A century in the life of Gaston schools, Part 1

This is a very busy year for centennials in Gaston. The city charter turns 100, as does the Knights of Pythias Hall and the Gaston State Bank. The Cherry Grove Dam broke 100 years ago. And 100 years ago, the people of Gaston began an effort to build a high school.

Nothing remains of that original structure, but the long history of the building is full of stories, starting with the Governor of Oregon arriving by sleigh to dedicate it, and ending with townspeople collecting picks and hammers to tear it down.

The story begins in September 1914, when voters approved the construction of a school, authorizing about $3,000 for the project. Like many such projects, plans changed and projected costs rose. Finally in August 1915, the school district sought bids to build the school, setting the cost at $10,000. When all of the bids came in higher than that, the architect went back to the drawing board to bring costs down. Later that month, Forest Grove contractor J.W. Loynes agreed to do the job for $10,000, and work began immediately. The building was completed in just six months. The cost had risen to $12,000, but the community rejoiced, and planned a joyous dedication for January 14, 1916.

Blizzards are rare in Gaston, but on January 14, 1916, Gaston was hit with a doozy. An account in The Oregonian described the event like this: “In a driving snowstorm the patrons of the district and their friends arrived in homemade sleighs of every description. The jingle of sleighbells announced the arrival of Governor Withycombe.”

Still, the dedication ceremony included a live performance by the most-popular local songtress, Miss Goldie Peterson, famous for her rendition of songs such as “Three Little Green Bonnets” and “You’ll Get Heaps of Lickings.” Then Governor James Withycombe, uncle of Gaston resident William Withycombe, took the stage in the assembly hall to dedicate the building. Gaston had its high school.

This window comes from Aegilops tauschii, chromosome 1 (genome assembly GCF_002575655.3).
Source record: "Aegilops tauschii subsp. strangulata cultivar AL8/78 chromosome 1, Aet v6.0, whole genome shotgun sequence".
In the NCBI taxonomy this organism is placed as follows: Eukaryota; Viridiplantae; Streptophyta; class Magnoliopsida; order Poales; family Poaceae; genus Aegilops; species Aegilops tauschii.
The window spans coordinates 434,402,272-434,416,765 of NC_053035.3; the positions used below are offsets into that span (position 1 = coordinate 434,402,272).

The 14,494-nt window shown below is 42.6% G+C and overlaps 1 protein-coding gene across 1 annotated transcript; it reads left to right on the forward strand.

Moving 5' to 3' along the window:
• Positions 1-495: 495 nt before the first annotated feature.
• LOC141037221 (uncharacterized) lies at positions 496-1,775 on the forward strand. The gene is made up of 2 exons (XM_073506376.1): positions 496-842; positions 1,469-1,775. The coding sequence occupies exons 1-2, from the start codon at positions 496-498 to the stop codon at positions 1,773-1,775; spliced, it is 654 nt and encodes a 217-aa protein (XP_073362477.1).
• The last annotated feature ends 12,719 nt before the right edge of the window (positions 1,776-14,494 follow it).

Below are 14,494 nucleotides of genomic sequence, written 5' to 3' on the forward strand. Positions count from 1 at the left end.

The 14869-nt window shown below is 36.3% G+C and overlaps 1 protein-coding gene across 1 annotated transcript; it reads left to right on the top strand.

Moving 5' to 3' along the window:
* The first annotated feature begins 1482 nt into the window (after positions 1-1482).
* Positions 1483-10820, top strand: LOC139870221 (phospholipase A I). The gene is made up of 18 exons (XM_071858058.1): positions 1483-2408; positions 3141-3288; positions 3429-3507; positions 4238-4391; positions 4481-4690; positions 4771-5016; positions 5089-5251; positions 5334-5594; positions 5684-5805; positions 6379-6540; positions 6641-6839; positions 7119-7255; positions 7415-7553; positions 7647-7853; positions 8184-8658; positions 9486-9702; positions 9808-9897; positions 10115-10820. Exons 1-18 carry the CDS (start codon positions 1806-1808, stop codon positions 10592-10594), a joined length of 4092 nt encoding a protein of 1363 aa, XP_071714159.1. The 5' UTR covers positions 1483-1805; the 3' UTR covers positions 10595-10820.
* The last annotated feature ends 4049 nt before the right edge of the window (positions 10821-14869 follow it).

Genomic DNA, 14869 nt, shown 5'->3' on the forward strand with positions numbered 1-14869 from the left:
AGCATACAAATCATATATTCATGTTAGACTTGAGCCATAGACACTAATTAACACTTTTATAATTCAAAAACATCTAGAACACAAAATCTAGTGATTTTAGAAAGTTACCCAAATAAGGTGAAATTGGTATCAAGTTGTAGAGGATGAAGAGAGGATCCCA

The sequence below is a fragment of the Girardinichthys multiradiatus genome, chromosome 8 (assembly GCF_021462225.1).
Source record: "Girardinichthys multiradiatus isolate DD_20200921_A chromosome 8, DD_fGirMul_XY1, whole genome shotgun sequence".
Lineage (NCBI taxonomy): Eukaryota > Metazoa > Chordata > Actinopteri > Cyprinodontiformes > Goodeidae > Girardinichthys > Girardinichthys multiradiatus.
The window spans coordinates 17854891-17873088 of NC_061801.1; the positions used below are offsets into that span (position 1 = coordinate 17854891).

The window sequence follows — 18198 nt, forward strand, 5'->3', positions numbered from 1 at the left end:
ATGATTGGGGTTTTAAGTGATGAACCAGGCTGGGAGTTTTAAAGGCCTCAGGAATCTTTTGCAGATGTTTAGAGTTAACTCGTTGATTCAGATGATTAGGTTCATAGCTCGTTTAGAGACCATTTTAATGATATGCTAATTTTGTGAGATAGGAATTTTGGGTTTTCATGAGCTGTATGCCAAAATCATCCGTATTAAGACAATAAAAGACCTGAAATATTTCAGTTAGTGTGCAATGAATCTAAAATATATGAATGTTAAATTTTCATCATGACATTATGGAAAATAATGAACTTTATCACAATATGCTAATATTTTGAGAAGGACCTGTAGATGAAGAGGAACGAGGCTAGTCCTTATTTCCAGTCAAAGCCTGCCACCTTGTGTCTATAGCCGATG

While the school itself was popular, townsfolk were grumbling about the lack of a gymnasium. A story in the February 3, 1927, Washington County News-Times was typical. Lamenting that “the boys’ basketball team went down to defeat again,” this time a 20-9 loss to Perrydale, the reporter offered a ray of hope. “There is a reason for the unsuccessful games that have been played so frequently,” he wrote. “The Gaston boys are used to practicing on a small floor, but the district is going to build a real gymnasium in the early spring or summer.” Once the gym was built, he assured readers, “the boys … will make a big showing in their future games.”

Just four months later, the gym was finished, and “its smooth semi-hardwood floor contain(ed) the markings for basketball, a tennis court and an indoor baseball diamond.” The original assembly hall was promptly demolished and the writer promised a bright future for Gaston basketball. Sure enough, within three years the perennial losing team was undefeated and on its way to its first-ever state tournament.

By 1930, Gaston High School was such a success that parents in school districts across a wide swath of Washington and Yamhill counties were clamoring to send their children to Gaston. Eventually, voters in the districts of Lakeview, Wapato, Seth, Oak Hill, Hill, Spring Hill, Dethlefs, Scoggins Valley, McCullough, Roberts, and Cherry Grove approved plans to form a “union high school district.”

Although still in its infancy, Gaston High School appeared to have an unlimited future.

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